Who would have ever thought the free-wheeling Outback would join the Associated Student’s bureaucracy just in time for a systematic makeover? The Outback emerges this quarter as the Outback Experiential Learning Program with a newly hired Associated Student employed director who has some detailed work ahead of her..
“The Outback could be—and will be—a crown jewel for Western; a statement of Western’s commitment to sustainability,” said Melanie Swanson, the new director of the Outback Experiential Learning Program.
In October of 2006, the Outback was successfully added into the realm of the Associated Students, being pushed through the AS board with a proposal headed by AS Vice President of Business and Operations, Stefan Kalb. The program is intended to organize, sustain and protect the Outback, the five-acre eco-sustainable landmass with community garden plots located behind Fairhaven Dorms.
Kalb described the Outback program, back in October, as practicing “organic and ecological land-use practices, sustainable design and technologies, experiential education, community outreach and events, and consensus based group decision-making.”
With the AS board’s approval of the program, a director position was designed for the OELP, and Kalb, along with a committee of three others, hired Melanie Swanson. Swanson was hired as director at the end of Fall Quarter, with the understanding that her position would become effective with the start of Winter Quarter.
In October, Kalb described the expectations of the director’s position: “The main job is to coordinate the gardens… and to coordinate between student and academics, because academics has a lot of interest in the space. Also, to coordinate work parties to maintain the space, and also run the day to day operations.”
Fortunately, Swanson has similar goals, “My main focus is to develop an organizational infrastructure that will allow the various projects to function in conjunction with one another, and to enable communication between individual students, classes that utilize the Outback for learning, and faculty. Mainly I hope to coordinate cleaning up and organizing different aspects of the Outback—from the tool shed to the individual garden plots,” Swanson said.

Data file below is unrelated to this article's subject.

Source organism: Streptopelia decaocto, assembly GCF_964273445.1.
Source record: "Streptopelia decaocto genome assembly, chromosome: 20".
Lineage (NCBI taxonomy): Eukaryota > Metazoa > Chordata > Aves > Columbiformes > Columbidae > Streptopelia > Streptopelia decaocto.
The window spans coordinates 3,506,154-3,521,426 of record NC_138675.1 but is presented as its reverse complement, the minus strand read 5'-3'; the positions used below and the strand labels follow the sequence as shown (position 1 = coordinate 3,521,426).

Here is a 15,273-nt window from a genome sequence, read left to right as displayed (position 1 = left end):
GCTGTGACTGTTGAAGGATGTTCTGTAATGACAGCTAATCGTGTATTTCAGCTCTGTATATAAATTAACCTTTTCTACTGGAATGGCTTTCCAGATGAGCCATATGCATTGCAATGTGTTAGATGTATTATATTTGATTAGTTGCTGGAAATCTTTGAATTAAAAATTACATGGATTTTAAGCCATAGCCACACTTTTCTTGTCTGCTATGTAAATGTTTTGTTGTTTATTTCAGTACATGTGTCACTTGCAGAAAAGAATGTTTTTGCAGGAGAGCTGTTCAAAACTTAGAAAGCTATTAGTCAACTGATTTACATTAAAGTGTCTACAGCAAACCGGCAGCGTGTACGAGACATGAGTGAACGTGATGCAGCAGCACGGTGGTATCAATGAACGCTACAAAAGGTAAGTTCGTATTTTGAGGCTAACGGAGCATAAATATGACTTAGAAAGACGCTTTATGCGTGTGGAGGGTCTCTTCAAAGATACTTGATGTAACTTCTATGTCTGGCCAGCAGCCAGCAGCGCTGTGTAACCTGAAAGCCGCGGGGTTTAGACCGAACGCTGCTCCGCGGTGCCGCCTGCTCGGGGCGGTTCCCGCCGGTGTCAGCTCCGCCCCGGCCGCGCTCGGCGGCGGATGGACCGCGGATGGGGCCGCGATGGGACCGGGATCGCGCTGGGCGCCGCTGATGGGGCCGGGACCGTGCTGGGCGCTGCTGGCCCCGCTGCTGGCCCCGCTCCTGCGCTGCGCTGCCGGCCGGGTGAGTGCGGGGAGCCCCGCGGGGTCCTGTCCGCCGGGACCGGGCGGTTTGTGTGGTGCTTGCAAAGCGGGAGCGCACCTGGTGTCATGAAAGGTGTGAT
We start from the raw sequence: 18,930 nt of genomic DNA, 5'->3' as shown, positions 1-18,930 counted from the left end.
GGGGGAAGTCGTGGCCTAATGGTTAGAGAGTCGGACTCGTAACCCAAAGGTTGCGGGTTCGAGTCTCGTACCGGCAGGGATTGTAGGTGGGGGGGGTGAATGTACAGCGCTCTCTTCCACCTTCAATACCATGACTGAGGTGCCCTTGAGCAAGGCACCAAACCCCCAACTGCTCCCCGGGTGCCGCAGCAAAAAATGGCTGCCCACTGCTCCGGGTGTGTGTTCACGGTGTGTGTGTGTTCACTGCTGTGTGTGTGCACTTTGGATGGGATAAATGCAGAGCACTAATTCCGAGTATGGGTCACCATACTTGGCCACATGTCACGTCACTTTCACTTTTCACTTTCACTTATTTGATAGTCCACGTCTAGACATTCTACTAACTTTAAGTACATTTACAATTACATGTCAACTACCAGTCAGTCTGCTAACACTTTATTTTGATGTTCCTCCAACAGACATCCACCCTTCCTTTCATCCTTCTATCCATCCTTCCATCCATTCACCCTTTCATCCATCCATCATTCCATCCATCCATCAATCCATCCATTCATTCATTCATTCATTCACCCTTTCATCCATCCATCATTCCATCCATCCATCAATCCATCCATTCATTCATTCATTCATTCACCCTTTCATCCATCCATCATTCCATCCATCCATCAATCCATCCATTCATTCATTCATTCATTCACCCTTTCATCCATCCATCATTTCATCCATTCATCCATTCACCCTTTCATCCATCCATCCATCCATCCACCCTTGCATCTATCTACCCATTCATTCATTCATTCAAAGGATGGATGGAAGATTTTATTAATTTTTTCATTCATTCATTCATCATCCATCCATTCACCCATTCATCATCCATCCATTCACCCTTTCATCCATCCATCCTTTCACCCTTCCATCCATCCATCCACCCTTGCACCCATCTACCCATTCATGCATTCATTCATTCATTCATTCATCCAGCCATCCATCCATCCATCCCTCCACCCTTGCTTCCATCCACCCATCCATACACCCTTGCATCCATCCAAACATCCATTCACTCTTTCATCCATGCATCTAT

More specifically, Swanson is currently working on the more immediate and tangible aspects of the Outback. She’s focused on publicizing and organizing monthly work parties that are open to the public.
The focus of these work parties will be “taking on such projects as organizing the tool shed, blackberry eradication, revamping the compost system, and other projects,” Swanson said.
Swanson also hopes to instill a system where students would be more encouraged to tend their own garden plots more regularly.
“First and foremost I am passionate about people and dirt,” Swanson said. She went on to explain her impressive past experience leading trail crews in the Northwest, heading an AmeriCorps team doing disaster relief work in the South, and working on an organic farm in Ann Arbor, Michigan. Swanson acknowledges the importance of the new program, and her newly created position. Though still in an infantile stage, the Outback program will provide a unique university-supported and environmentally positive setting.
“I believe ardently in the need to take action against the many destructive forces that we humans have created,” said Swanson, “and if universities across the country begin to see things a little ‘greener’ then thousands and thousands of young people will be influenced and affected by this action. Universities use a great deal of resources and have the potential to create a tremendous amount of waste and use a lot of energy—or they can be at the forefront of the movement towards sustainability and find ways of mitigating their destructive impact on the planet,” Swanson said.
Swanson and the OELP are always looking for more volunteers. Swanson can be reached in the OELP office in VU 424 and by e-mail at as.outback@wwu.edu.